Ancient kangaroos did not hop

Oct 15, 2014, 10:48 PM EDT
In this handout image provided by Taronga Zoo, an unnamed baby Goodfellows Tree Kangaroo joey is seen in it's mothers pouch on February 24, 2014 in Sydney, Australia.
Handout/Getty Images

Recent research suggests that ancient kangaroos -- or giant marsupial relations to modern-day kangaroos -- did not hop, and instead just walked on two legs. They lived about 100,000 to 30,000 years ago. LiveScience elaborates:

The largest kangaroo (Procoptodon goliah) weighed an estimated 529 pounds (240 kilograms), or about three times the weight of today's kangaroos. Their enormous size may have prevented them from hopping, and analyses show that their bodies were configured differently than their modern ancestors.
 
For instance, the anatomy of sthenurines suggests they held their bodies in an upright position, and could support their weight on one leg at a time by using their large hips, knees and stabilized ankle joints.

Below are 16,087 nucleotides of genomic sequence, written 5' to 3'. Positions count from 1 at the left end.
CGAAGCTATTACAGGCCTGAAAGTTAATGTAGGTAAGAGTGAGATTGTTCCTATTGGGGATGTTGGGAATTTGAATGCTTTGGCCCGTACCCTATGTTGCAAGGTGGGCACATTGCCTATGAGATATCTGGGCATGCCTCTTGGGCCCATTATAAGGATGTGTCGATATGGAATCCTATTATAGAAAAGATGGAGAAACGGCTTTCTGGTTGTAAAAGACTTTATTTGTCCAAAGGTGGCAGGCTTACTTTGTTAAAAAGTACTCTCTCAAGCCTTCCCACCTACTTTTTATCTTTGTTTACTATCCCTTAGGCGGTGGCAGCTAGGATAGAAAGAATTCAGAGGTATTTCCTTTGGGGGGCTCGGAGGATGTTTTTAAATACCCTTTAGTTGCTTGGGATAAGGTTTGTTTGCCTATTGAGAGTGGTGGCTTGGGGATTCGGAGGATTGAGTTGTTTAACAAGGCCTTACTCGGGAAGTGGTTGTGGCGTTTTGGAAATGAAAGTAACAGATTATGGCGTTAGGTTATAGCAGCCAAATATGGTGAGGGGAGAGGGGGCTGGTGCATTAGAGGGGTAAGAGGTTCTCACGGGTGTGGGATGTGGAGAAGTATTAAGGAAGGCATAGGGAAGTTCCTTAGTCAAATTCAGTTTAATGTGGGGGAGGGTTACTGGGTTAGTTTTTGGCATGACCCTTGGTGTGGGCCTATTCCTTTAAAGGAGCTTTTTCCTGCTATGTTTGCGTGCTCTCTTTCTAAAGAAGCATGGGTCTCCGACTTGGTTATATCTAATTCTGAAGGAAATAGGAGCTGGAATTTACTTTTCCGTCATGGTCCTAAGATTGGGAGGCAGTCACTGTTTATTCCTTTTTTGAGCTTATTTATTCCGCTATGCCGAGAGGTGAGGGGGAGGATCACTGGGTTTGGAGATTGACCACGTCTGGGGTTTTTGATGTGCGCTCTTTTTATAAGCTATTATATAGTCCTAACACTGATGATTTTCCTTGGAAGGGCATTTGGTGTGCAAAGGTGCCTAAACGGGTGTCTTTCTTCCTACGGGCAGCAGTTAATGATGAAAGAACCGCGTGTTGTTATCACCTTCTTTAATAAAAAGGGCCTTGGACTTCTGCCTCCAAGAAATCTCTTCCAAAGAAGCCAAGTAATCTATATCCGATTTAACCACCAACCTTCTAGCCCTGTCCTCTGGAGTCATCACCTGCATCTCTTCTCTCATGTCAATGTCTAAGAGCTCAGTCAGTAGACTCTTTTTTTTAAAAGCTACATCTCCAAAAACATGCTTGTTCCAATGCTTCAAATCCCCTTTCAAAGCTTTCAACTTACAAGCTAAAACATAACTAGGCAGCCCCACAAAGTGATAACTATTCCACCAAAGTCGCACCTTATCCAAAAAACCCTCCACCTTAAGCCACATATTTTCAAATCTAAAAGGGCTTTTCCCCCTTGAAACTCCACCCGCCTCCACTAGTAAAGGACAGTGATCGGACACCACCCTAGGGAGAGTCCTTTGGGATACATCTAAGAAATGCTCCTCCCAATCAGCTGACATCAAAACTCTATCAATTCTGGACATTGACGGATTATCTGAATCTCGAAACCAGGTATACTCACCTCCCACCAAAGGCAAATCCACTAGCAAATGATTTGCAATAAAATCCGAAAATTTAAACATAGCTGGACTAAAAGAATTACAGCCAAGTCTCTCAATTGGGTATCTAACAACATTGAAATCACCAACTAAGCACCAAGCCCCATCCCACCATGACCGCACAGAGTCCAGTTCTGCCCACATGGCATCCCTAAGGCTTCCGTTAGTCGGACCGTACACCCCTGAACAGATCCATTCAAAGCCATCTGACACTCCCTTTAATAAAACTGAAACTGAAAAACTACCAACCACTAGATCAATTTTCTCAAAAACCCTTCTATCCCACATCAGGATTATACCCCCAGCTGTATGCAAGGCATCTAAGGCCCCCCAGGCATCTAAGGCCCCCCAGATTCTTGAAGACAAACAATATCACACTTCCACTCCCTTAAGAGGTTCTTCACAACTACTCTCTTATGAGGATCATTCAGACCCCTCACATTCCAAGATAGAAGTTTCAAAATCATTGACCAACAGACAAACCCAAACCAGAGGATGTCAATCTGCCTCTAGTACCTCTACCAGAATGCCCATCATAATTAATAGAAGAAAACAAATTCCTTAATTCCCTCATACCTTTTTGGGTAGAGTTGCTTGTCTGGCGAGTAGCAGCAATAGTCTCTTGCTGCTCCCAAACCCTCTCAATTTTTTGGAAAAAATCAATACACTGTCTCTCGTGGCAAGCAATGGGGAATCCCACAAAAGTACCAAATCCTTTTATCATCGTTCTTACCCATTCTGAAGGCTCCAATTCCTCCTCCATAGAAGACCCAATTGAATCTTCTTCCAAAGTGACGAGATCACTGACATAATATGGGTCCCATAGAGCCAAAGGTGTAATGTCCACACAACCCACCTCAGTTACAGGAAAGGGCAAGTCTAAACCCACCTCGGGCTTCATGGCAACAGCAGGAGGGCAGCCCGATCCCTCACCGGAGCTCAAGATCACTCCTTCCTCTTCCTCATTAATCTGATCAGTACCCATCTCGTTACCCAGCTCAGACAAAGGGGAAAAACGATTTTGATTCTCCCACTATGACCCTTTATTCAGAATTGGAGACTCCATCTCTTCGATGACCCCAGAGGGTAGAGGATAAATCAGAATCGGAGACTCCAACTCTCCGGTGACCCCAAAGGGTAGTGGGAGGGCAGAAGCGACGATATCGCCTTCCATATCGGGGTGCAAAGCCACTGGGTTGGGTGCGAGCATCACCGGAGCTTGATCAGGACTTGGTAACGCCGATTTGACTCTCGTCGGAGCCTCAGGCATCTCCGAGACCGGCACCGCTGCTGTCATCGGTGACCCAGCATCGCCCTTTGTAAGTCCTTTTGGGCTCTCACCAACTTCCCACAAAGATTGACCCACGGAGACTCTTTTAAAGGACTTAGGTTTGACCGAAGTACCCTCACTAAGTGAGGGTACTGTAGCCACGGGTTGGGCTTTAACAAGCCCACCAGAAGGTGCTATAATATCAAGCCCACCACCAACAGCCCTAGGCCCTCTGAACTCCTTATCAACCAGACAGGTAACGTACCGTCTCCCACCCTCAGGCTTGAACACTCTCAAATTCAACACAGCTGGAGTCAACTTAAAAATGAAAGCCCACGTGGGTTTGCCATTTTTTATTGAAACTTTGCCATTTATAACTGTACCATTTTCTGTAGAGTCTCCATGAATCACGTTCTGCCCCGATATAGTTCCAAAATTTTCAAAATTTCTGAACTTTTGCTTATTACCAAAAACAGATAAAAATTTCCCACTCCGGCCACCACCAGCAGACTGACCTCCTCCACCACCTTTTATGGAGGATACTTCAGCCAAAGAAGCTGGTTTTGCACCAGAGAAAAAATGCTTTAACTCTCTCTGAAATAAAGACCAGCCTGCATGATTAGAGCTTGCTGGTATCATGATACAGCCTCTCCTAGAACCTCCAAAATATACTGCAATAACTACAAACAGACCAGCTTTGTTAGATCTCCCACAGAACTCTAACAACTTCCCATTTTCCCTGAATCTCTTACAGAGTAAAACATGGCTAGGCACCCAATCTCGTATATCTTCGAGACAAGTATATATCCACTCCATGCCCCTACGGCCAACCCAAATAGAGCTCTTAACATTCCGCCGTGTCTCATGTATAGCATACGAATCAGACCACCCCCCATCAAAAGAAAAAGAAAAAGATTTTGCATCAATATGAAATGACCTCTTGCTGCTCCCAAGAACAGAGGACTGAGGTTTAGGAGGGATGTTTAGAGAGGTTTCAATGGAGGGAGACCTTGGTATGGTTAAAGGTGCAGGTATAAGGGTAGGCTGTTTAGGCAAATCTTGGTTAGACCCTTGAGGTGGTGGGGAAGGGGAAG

As well as discovering that their hind limbs and spines were different to the red and grey kangaroos of today, the team realised that it was unlikely that an animal that weighed 550lbs would be able to hop. It is unknown if they evolved to be bipedal or they originally jumped but became too large.
 
"I don't think they could have gotten that large unless they were walking," said Christine Janis, professor of ecology and evolutionary biology at Brown University, US.
 
“We need to consider that extinct animals may have been doing something different from any of the living forms, and the bony anatomy provides great clues.”

 

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